If you are using a bare atmega328, you may be able to use it without a crystal (8MHz internal clock). This would free up 2 more digital pins which are normally used to connect the crystal. You could use those instead of D0/D1. As mentioned, the MiniCore would allow these extra pins to be used.

PaulRB: I believe DrAzzy understood your question the first time and gave you the answer. If you did not understand the answer, please ask about it, don't just repeat the original question.

The problem you have is why using D0 & D1 is not recommended for beginners. Creating your own PCB for a circuit that you have not prototyped first (e.g. on breadboard) is also not recommended, as it can lead to difficult problems which could have been more easily solved at the prototype stage.

If you are using a bare atmega328, you may be able to use it without a crystal (8MHz internal clock). This would free up 2 more digital pins which are normally used to connect the crystal. You could use those instead of D0/D1. As mentioned, the MiniCore would allow these extra pins to be used.

DrAzzy: That's the bootloader activating the serial port to see if you're trying to upload a new sketch after reset.

If you must prevent it from doing anything with those pins, you could use an ISP programmer instead of the bootloader yo program it.

But, consider if you could just shuffle what you use which pin for so that this behavior isnt ab issue

On a longer term note, if you swap to the 328pb (using MiniCore board package), you get a couple of extra pins (as well as better peripherals) for the same price.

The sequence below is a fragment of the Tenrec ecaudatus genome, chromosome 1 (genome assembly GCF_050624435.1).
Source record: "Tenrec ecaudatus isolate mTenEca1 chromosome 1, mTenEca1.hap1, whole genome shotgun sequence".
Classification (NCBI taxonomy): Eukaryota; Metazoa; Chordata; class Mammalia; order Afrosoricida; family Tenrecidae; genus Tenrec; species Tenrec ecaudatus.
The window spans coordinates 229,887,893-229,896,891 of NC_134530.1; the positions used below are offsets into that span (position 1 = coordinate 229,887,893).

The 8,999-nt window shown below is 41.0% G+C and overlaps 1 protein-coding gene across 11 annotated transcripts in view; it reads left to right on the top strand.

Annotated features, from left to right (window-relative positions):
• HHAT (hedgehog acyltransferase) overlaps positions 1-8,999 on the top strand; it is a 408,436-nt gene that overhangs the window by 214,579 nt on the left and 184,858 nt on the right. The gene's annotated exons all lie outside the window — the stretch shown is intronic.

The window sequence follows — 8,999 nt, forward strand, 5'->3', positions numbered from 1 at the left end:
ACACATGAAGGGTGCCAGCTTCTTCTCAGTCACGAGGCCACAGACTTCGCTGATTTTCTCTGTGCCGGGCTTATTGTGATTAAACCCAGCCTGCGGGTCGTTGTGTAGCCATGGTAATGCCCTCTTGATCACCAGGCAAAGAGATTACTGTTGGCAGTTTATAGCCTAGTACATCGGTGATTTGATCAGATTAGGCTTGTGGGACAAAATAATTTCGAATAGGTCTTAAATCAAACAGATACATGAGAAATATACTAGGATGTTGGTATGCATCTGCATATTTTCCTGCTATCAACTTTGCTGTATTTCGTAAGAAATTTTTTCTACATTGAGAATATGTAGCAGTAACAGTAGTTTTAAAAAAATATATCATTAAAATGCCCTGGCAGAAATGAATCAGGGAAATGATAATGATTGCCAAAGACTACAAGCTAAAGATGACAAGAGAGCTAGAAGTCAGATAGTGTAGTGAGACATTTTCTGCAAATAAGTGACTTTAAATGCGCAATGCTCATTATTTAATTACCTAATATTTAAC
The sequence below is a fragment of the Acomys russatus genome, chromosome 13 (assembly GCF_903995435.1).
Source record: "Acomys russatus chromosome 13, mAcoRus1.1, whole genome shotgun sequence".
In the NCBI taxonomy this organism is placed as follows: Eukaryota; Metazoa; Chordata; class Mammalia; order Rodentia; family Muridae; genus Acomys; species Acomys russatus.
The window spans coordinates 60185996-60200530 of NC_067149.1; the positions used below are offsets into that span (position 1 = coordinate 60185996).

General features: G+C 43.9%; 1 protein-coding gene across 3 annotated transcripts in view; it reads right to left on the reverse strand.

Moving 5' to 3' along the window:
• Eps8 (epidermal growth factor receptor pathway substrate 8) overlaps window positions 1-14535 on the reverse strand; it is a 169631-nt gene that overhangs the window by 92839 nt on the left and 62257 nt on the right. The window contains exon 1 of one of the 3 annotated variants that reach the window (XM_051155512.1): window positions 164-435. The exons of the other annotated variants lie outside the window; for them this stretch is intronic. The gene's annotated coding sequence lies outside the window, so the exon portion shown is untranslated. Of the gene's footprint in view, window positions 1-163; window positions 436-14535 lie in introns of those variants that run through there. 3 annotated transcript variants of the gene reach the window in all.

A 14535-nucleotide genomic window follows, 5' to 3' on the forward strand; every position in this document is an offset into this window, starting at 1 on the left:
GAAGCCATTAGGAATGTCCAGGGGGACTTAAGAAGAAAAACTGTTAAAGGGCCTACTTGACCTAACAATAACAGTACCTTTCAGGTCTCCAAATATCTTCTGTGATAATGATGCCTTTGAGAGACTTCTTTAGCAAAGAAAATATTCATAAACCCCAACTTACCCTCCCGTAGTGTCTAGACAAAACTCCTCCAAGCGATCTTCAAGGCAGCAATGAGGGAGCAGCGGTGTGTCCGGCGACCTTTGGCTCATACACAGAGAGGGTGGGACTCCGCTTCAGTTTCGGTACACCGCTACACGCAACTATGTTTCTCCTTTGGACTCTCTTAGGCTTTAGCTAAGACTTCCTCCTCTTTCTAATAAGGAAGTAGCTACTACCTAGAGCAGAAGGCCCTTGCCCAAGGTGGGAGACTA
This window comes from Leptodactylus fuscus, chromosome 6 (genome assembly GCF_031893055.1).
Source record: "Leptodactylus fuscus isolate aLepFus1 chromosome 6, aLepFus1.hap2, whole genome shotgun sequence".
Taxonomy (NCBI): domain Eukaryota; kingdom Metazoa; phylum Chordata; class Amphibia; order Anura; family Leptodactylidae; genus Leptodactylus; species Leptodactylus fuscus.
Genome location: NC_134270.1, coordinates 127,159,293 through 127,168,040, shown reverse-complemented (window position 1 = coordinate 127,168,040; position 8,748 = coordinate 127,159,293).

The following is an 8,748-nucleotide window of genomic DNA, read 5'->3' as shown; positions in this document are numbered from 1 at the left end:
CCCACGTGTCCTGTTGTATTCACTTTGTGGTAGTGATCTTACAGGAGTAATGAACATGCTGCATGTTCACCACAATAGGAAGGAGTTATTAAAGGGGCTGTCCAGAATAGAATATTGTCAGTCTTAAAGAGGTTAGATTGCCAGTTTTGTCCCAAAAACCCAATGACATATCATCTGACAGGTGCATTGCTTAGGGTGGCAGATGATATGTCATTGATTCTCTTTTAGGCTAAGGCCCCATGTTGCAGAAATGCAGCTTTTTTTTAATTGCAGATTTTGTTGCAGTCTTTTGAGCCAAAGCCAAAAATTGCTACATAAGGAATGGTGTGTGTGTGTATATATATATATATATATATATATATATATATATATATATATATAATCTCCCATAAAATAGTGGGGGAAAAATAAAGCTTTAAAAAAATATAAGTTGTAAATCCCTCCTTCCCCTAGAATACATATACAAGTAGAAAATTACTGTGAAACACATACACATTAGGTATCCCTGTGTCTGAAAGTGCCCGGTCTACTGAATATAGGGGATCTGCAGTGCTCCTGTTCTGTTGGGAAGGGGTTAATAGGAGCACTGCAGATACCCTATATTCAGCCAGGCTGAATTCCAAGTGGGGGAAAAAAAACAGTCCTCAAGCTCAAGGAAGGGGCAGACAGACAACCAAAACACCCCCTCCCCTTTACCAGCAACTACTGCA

So I can change how the D0/D1 RX/TX pins behaves when booting the microcontroller? If so, is it no longer possible to program the chip? All I need in my project is the microcontroller to be programed once

There are two methods of programming the atmega chip with Arduino.

  1. Serial. Must use D0, D1 & RST. Difficult to use D0 & D1 pins for other purposes. You must have the Arduino bootloader already “burned” onto the chip.

  2. ISP. Must use MISO, MOSI, SCK & RST and a special programmer device such as USBAsp. No bootloader required. D0 & D1 can easilly be used for other purposes. MOSI, MISO & SCK can still be used for SPI comms with other chips.

HansiFansi: So I can change how the D0/D1 RX/TX pins behaves when booting the microcontroller? If so, is it no longer possible to program the chip? All I need in my project is the microcontroller to be programed once

Use an ISP programmer.

PaulRB: There are two methods of programming the atmega chip with Arduino.

  1. Serial. Must use D0, D1 & RST. Difficult to use D0 & D1 pins for other purposes. You must have the Arduino bootloader already "burned" onto the chip.